In a few years, HDMI VRR will likely make its way to displays at all price points, but currently, we’re in a transitional phase. Many high-end models lack HDMI 2.1 altogether at present.

A PlayStation 5.
Sony

Sony’s official PS5 specifications state “VRR (specified by HDMI ver 2.1).” This suggests that HDMI VRR is dependent on the new standard. Since Sony’s PlayStation 5 is also using an AMD GPU, it might also support FreeSync like Microsoft’s new consoles.

Next-Generation Expectations

NVIDIA launched its 30 Series cards (notably, the RTX 3080 and RTX 3090) in September. These were the first PC graphics cards with HDMI 2.1 and support for both HDMI VRR and G-Sync. Since these cards beat the next-generation consoles to the market, they’re the first commercial HDMI 2.1 devices available.

This has resulted in some problems getting G-Sync to work on certain HDMI 2.1 displays. LG’s lineup of OLED displays have had issues outputting a true 4K 120 Hz 10-bit image with no chroma subsampling (4:4:4).

An over-the-air update has been issued for 2019 and 2020 models to fix that issue, as well as a weird flickering problem that occurred during loading screens.

It’s not beyond the realm of possibility that these issues will continue to crop up as next-generation consoles are plugged into next-generation displays for the first time. Some of the G-Sync issues included raised blacks, flickering, and unwanted chroma subsampling that made text hard to read in PC mode.

LG is one of the few manufacturers to have embraced HDMI 2.1 at this stage, and it’s unlikely to be the last that encounters such issues.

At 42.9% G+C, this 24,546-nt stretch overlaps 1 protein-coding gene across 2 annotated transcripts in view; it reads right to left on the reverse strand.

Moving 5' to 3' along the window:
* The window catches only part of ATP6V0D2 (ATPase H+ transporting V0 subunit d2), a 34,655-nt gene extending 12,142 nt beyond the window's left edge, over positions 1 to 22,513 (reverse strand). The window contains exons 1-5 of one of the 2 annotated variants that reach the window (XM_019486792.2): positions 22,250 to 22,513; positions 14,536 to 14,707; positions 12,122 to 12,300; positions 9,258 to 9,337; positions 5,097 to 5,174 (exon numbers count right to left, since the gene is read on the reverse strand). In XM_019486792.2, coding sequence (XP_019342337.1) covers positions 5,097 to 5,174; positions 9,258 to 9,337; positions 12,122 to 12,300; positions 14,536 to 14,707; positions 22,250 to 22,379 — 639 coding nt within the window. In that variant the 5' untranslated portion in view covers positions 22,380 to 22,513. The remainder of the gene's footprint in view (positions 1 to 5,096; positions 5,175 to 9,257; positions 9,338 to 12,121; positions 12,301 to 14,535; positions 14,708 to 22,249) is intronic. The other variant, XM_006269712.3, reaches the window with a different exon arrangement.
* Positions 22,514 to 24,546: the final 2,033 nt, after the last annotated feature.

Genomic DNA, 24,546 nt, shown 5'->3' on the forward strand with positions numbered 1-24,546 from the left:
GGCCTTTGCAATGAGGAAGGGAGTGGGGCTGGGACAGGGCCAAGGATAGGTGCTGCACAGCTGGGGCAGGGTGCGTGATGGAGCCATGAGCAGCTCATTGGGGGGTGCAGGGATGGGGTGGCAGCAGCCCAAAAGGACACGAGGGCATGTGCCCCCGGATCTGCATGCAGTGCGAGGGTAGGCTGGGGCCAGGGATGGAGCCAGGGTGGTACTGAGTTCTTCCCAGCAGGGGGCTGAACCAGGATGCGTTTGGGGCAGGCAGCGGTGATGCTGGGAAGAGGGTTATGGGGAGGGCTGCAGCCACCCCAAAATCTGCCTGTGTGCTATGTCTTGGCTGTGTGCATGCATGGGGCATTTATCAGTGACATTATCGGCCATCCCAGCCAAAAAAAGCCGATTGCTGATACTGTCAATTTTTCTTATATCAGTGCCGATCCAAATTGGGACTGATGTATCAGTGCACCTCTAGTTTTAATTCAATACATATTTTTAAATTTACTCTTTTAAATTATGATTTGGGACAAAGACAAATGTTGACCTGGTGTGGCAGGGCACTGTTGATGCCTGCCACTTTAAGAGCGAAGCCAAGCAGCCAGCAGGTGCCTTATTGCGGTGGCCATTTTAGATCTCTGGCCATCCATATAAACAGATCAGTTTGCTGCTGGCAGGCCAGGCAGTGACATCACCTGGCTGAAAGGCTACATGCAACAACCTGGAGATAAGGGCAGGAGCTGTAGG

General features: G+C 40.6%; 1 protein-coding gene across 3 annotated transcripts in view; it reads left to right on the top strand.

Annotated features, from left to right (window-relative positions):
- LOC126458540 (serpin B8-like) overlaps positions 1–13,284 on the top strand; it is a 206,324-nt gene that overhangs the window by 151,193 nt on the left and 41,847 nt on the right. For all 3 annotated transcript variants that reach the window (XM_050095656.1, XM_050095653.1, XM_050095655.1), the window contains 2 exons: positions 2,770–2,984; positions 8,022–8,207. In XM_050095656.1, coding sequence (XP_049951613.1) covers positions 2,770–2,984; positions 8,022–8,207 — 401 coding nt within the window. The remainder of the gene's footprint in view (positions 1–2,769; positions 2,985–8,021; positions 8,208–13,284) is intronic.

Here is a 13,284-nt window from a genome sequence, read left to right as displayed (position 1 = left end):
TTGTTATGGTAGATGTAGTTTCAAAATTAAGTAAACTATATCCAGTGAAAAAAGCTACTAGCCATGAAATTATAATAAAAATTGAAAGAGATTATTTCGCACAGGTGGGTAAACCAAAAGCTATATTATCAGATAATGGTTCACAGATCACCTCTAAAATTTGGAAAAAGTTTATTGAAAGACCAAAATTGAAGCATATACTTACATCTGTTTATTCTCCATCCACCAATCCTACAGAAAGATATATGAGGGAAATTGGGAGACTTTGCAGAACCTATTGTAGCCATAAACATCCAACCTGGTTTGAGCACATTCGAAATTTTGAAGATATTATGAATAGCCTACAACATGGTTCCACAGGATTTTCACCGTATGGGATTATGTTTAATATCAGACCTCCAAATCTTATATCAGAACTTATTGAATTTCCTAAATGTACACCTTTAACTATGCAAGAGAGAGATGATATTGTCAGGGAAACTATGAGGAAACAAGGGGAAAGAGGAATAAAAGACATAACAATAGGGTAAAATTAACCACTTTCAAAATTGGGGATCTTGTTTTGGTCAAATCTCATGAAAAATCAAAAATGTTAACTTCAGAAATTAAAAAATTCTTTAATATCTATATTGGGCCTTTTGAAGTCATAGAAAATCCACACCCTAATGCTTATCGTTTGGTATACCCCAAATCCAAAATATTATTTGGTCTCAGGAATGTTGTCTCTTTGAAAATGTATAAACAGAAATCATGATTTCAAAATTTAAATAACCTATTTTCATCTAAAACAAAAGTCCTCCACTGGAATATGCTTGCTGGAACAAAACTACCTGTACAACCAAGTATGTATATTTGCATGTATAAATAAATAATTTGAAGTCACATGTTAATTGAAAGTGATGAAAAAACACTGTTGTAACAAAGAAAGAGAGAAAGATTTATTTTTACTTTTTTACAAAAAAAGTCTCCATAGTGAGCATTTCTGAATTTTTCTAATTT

However, once the bugs are ironed out, next-generation gaming in your living room is shaping up to be a significant upgrade over the previous. We’re now even seeing talk of 120 frames per second at full 4K resolution.

Meanwhile, VRR will ensure that games remain smooth and responsive, even when such lofty targets can’t be met. This also means dips in performance will be less noticeable than they were during the PS4 and Xbox One era.

However, there are limitations to the technology. Sony’s upcoming Spider-Man Remastered for PlayStation 5 will have the option of using ray-tracing for certain elements, like reflections and some shadows (ambient occlusion).

Since ray-tracing looks to be limited to a 30-frame-per-second “visual quality” mode, though, VRR technology won’t be used. This is interesting given Microsoft’s statement that Series S and X will support VRR between 30-120 Hz.

This is one argument for using FreeSync over HDMI VRR if your hardware supports it. AMD developed a technology called Low Framerate Compensation (LFC), which helps smooth out gameplay when things drop below 30 frames per second.

Using frame doubling techniques, FreeSync LFC reduces the jiggling when things get choppy, but it won’t eliminate poor performance altogether. If you want the option of using FreeSync, you’ll have to make sure the TV or monitor you purchase explicitly supports it.

Next-Gen Display Technology

If you’re still not convinced, why not let the early adopters put the technology through its paces? There will be a lot more TVs available in 2021-22 that support this feature, and they’ll probably be cheaper than today’s models.

HDMI VRR is a next-generation technology for a new generation of game consoles. In addition to 120 Hz panels, HDMI 2.1 inputs, and low input lag, VRR is one of the top features to look for on your next gaming TV.

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Lucila is a freelance writer and lifelong learner with an ongoing curiosity to study new things. She enjoys checking out the latest grammar books and writing about video games more than anything else. If she's not running through Colorado’s breathtaking landscape, she's indoors hidden away in her cozy game room trolling noobs and leveling up an RPG character. She is a Final Fantasy IX apologist (although she loves them all… except XV), coffee aficionado, and a bit of a health nut. Lucila graduated from Western Kentucky University with a B.A. in English Literature with a minor in Creative Writing.